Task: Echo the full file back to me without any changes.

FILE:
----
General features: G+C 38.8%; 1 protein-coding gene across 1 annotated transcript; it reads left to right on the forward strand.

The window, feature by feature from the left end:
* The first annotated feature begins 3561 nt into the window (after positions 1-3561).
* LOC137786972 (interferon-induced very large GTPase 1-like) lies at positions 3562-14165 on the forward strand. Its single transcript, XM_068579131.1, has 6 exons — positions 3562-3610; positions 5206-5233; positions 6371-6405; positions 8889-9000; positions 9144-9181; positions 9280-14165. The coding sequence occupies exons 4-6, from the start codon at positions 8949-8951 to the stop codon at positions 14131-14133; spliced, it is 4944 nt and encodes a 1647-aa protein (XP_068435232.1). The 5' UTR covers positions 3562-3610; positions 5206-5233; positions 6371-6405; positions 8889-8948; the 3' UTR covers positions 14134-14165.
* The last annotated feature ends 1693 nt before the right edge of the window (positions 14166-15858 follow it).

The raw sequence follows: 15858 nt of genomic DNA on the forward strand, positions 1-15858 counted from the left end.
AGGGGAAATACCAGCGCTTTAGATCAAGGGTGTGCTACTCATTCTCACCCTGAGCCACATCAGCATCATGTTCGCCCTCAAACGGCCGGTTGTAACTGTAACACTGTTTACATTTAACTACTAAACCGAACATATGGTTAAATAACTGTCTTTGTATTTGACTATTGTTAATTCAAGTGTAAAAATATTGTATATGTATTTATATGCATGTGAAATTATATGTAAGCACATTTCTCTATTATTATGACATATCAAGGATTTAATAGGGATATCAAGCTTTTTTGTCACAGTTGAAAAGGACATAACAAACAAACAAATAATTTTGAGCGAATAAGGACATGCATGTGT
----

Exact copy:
General features: G+C 38.8%; 1 protein-coding gene across 1 annotated transcript; it reads left to right on the forward strand.

The window, feature by feature from the left end:
* The first annotated feature begins 3561 nt into the window (after positions 1-3561).
* LOC137786972 (interferon-induced very large GTPase 1-like) lies at positions 3562-14165 on the forward strand. Its single transcript, XM_068579131.1, has 6 exons — positions 3562-3610; positions 5206-5233; positions 6371-6405; positions 8889-9000; positions 9144-9181; positions 9280-14165. The coding sequence occupies exons 4-6, from the start codon at positions 8949-8951 to the stop codon at positions 14131-14133; spliced, it is 4944 nt and encodes a 1647-aa protein (XP_068435232.1). The 5' UTR covers positions 3562-3610; positions 5206-5233; positions 6371-6405; positions 8889-8948; the 3' UTR covers positions 14134-14165.
* The last annotated feature ends 1693 nt before the right edge of the window (positions 14166-15858 follow it).

The raw sequence follows: 15858 nt of genomic DNA on the forward strand, positions 1-15858 counted from the left end.
AGGGGAAATACCAGCGCTTTAGATCAAGGGTGTGCTACTCATTCTCACCCTGAGCCACATCAGCATCATGTTCGCCCTCAAACGGCCGGTTGTAACTGTAACACTGTTTACATTTAACTACTAAACCGAACATATGGTTAAATAACTGTCTTTGTATTTGACTATTGTTAATTCAAGTGTAAAAATATTGTATATGTATTTATATGCATGTGAAATTATATGTAAGCACATTTCTCTATTATTATGACATATCAAGGATTTAATAGGGATATCAAGCTTTTTTGTCACAGTTGAAAAGGACATAACAAACAAACAAATAATTTTGAGCGAATAAGGACATGCATGTGT